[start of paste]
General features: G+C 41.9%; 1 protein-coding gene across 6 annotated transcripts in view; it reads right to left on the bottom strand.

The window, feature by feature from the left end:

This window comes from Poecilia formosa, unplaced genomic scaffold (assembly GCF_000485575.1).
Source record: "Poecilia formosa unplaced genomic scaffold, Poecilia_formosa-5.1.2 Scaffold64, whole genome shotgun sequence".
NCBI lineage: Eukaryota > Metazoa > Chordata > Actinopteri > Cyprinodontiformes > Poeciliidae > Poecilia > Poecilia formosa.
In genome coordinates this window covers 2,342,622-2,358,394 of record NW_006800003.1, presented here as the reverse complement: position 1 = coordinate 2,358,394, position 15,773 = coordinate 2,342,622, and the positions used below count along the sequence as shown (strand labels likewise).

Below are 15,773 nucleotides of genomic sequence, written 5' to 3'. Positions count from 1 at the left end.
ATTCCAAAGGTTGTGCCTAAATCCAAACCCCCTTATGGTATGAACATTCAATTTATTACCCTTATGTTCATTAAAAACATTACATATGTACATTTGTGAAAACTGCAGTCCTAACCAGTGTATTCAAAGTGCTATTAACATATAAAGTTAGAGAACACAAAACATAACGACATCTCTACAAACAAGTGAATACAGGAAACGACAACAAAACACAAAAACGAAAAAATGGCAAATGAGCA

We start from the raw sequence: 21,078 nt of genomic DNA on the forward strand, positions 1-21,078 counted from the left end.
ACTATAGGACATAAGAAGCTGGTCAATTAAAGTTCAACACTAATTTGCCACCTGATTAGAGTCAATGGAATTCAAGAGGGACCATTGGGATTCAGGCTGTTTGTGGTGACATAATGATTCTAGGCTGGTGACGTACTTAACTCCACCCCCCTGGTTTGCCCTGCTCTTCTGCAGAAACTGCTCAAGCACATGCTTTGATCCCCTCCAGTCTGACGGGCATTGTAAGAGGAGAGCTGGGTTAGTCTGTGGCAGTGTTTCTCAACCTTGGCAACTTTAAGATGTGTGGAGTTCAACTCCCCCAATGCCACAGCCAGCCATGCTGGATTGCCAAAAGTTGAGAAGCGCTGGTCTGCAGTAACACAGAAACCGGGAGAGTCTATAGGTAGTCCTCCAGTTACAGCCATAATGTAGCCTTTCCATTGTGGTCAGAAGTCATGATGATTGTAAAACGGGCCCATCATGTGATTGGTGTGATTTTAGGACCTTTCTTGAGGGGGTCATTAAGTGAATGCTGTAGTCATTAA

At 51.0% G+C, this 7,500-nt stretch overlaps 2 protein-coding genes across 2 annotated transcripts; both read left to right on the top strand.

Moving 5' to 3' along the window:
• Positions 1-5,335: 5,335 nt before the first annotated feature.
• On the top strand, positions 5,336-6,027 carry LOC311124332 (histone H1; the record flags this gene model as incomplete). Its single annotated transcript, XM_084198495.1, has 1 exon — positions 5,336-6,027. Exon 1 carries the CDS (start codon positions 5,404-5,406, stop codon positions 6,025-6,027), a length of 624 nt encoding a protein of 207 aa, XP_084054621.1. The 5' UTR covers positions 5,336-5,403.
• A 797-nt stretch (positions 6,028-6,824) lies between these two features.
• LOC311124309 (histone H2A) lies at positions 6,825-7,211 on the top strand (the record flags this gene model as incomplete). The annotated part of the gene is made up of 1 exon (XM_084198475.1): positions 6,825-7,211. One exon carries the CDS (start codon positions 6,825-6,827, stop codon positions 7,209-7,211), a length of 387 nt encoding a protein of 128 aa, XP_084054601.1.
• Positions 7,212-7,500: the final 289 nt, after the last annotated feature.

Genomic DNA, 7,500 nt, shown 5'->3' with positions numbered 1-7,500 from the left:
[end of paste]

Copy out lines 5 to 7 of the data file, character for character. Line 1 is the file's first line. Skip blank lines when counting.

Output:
NCBI lineage: Eukaryota > Metazoa > Chordata > Actinopteri > Cyprinodontiformes > Poeciliidae > Poecilia > Poecilia formosa.
In genome coordinates this window covers 2,342,622-2,358,394 of record NW_006800003.1, presented here as the reverse complement: position 1 = coordinate 2,358,394, position 15,773 = coordinate 2,342,622, and the positions used below count along the sequence as shown (strand labels likewise).

Below are 15,773 nucleotides of genomic sequence, written 5' to 3'. Positions count from 1 at the left end.